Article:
The Early Years of Computing in Italy

Here are in theory‘s first ever book reviews! The books are

Giorgio Garuzzo
Quando in Italia si facevano i computer
Available for free at Amazon.com and Amazon.it.

Giorgio Ausiello
The Making of a New Science
Available from Springer, as a DRM-free PDF through your academic library.

Both books talk about the early years of computing in Italy, on the industrial and academic side, respectively. They briefly intersect with the story of Olivetti’s Elea computer.

Olivetti was a company that was founded in 1908 to make typewriters, and then branched out to other office/business machines and avionics. In the 1930s, Adriano Olivetti, a son of the founder Camillo Olivetti, took over the company. Adriano Olivetti was an unusual figure of entrepreneur deeply interested in arts, humanities and social sciences, with a utopian vision of a company reinvesting its profits in its community. In the 1950s, he led the company to develop the Elea, the first Italian computer. The Elea was made with transistors, and it came out before IBM had built its own first transistor-based computer.

The development of Elea was led by Mario Tchou. Mario Tchou was a Chinese-Italian born and raised in Rome, who studied electrical engineering at the Sapienza University of Rome and then at Brooklyn Polytechnic, eventually becoming an assistant professor at Columbia University. Olivetti persuaded Tchou to move back to Italy and lead the development of Elea, whose first prototype came out in 1957.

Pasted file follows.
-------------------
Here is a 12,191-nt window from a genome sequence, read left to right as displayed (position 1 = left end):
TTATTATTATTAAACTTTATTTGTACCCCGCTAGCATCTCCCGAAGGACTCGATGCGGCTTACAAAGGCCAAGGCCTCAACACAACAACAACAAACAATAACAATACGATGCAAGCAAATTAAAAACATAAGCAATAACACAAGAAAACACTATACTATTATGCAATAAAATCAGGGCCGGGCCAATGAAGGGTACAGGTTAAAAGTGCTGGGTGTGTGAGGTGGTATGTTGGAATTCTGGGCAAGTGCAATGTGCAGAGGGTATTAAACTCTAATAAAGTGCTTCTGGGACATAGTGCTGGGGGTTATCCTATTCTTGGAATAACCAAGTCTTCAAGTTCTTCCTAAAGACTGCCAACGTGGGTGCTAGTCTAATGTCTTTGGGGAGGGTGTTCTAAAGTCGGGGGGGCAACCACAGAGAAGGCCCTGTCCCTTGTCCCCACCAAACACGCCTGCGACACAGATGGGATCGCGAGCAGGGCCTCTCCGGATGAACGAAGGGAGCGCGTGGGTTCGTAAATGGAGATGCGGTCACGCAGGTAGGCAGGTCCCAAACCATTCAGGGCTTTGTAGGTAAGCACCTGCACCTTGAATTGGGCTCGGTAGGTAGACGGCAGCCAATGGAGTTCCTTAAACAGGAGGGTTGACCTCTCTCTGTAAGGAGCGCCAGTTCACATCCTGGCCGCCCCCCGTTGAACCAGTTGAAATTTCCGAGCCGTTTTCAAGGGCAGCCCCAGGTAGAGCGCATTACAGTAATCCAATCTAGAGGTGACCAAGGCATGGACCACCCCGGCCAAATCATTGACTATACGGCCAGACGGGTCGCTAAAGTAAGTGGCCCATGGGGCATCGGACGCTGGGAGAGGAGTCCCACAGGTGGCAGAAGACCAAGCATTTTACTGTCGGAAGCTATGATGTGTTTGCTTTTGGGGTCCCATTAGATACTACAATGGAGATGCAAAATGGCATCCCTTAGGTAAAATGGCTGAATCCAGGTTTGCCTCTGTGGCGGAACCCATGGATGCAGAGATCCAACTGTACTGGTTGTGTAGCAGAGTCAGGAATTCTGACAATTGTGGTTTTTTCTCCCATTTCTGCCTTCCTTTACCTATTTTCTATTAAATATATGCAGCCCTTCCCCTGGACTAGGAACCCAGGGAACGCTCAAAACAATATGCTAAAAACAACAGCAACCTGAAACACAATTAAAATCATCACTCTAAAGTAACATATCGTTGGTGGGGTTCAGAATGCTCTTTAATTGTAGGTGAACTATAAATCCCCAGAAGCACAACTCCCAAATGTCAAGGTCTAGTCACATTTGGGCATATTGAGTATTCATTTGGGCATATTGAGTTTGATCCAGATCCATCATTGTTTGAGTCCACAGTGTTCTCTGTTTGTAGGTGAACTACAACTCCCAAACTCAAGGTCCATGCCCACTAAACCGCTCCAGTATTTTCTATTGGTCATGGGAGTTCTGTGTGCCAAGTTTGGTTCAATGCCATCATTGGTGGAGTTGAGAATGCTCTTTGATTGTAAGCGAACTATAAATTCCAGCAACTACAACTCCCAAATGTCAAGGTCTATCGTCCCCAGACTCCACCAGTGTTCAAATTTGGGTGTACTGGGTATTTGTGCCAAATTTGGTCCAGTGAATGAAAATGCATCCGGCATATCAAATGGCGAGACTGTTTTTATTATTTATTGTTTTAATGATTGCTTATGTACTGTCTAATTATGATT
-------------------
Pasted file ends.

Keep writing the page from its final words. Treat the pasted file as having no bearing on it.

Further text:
As production was ramping up, tragedy struck: Adriano Olivetti died in 1960, and Mario Tchou died in 1961. To shore up the finances of the company, the new CEO Roberto Olivetti brought in a series of new investors, who pushed to spin off the computer business.

At that point, Olivetti was working on another revolutionary machine, the P101, a programmable desktop calculator billed as the “first desktop computer,” which came out in 1964, attracting huge interest. Nonetheless the company spun off its “computer” division into a joint venture with GE, eventually divesting of it completely. Fortunately, they kept control of the P101 project, because those working on it were careful in branding it internally as a “calculator” (not part of the of deal with GE) rather than a “computer.”